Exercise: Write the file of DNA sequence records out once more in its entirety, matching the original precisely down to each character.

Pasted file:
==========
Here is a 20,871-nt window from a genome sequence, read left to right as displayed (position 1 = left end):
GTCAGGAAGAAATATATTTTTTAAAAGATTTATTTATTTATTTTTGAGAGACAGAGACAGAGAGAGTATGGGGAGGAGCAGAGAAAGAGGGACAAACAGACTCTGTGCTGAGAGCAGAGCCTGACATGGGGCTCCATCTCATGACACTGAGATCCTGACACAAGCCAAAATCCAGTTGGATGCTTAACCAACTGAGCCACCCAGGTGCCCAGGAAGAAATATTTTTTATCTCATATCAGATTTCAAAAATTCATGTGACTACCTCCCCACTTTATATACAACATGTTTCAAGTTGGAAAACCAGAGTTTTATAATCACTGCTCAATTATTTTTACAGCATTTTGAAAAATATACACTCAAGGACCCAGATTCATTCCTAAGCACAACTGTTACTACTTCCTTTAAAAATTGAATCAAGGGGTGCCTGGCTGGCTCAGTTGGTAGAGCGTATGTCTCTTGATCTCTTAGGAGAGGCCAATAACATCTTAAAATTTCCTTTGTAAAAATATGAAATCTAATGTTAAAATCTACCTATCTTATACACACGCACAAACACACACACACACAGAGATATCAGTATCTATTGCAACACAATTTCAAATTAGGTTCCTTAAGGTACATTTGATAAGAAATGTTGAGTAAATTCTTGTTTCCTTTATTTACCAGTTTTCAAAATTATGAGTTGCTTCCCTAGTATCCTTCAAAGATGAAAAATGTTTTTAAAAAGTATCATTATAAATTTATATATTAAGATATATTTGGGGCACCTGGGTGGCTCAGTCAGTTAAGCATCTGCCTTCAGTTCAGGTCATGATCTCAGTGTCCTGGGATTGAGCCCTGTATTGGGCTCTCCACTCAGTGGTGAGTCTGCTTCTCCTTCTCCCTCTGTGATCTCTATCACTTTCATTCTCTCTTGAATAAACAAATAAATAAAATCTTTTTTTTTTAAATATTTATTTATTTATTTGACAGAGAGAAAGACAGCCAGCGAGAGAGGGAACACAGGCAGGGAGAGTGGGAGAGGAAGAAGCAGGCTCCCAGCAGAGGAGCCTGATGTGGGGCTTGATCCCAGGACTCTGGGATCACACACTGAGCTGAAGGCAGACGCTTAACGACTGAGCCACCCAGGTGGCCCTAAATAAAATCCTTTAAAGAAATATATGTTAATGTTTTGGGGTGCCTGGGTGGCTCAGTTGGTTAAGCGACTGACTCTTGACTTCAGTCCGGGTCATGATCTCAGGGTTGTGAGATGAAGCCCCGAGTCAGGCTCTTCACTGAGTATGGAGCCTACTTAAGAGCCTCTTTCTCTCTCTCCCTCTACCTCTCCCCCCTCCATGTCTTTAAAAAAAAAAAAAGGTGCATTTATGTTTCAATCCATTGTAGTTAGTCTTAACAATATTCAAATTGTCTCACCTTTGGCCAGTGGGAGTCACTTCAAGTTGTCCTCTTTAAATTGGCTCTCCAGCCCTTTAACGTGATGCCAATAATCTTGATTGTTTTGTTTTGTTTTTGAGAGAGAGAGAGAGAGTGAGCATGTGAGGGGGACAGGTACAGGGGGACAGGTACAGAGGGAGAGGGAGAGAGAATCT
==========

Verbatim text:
Here is a 20,871-nt window from a genome sequence, read left to right as displayed (position 1 = left end):
GTCAGGAAGAAATATATTTTTTAAAAGATTTATTTATTTATTTTTGAGAGACAGAGACAGAGAGAGTATGGGGAGGAGCAGAGAAAGAGGGACAAACAGACTCTGTGCTGAGAGCAGAGCCTGACATGGGGCTCCATCTCATGACACTGAGATCCTGACACAAGCCAAAATCCAGTTGGATGCTTAACCAACTGAGCCACCCAGGTGCCCAGGAAGAAATATTTTTTATCTCATATCAGATTTCAAAAATTCATGTGACTACCTCCCCACTTTATATACAACATGTTTCAAGTTGGAAAACCAGAGTTTTATAATCACTGCTCAATTATTTTTACAGCATTTTGAAAAATATACACTCAAGGACCCAGATTCATTCCTAAGCACAACTGTTACTACTTCCTTTAAAAATTGAATCAAGGGGTGCCTGGCTGGCTCAGTTGGTAGAGCGTATGTCTCTTGATCTCTTAGGAGAGGCCAATAACATCTTAAAATTTCCTTTGTAAAAATATGAAATCTAATGTTAAAATCTACCTATCTTATACACACGCACAAACACACACACACACAGAGATATCAGTATCTATTGCAACACAATTTCAAATTAGGTTCCTTAAGGTACATTTGATAAGAAATGTTGAGTAAATTCTTGTTTCCTTTATTTACCAGTTTTCAAAATTATGAGTTGCTTCCCTAGTATCCTTCAAAGATGAAAAATGTTTTTAAAAAGTATCATTATAAATTTATATATTAAGATATATTTGGGGCACCTGGGTGGCTCAGTCAGTTAAGCATCTGCCTTCAGTTCAGGTCATGATCTCAGTGTCCTGGGATTGAGCCCTGTATTGGGCTCTCCACTCAGTGGTGAGTCTGCTTCTCCTTCTCCCTCTGTGATCTCTATCACTTTCATTCTCTCTTGAATAAACAAATAAATAAAATCTTTTTTTTTTAAATATTTATTTATTTATTTGACAGAGAGAAAGACAGCCAGCGAGAGAGGGAACACAGGCAGGGAGAGTGGGAGAGGAAGAAGCAGGCTCCCAGCAGAGGAGCCTGATGTGGGGCTTGATCCCAGGACTCTGGGATCACACACTGAGCTGAAGGCAGACGCTTAACGACTGAGCCACCCAGGTGGCCCTAAATAAAATCCTTTAAAGAAATATATGTTAATGTTTTGGGGTGCCTGGGTGGCTCAGTTGGTTAAGCGACTGACTCTTGACTTCAGTCCGGGTCATGATCTCAGGGTTGTGAGATGAAGCCCCGAGTCAGGCTCTTCACTGAGTATGGAGCCTACTTAAGAGCCTCTTTCTCTCTCTCCCTCTACCTCTCCCCCCTCCATGTCTTTAAAAAAAAAAAAAGGTGCATTTATGTTTCAATCCATTGTAGTTAGTCTTAACAATATTCAAATTGTCTCACCTTTGGCCAGTGGGAGTCACTTCAAGTTGTCCTCTTTAAATTGGCTCTCCAGCCCTTTAACGTGATGCCAATAATCTTGATTGTTTTGTTTTGTTTTTGAGAGAGAGAGAGAGAGTGAGCATGTGAGGGGGACAGGTACAGGGGGACAGGTACAGAGGGAGAGGGAGAGAGAATCT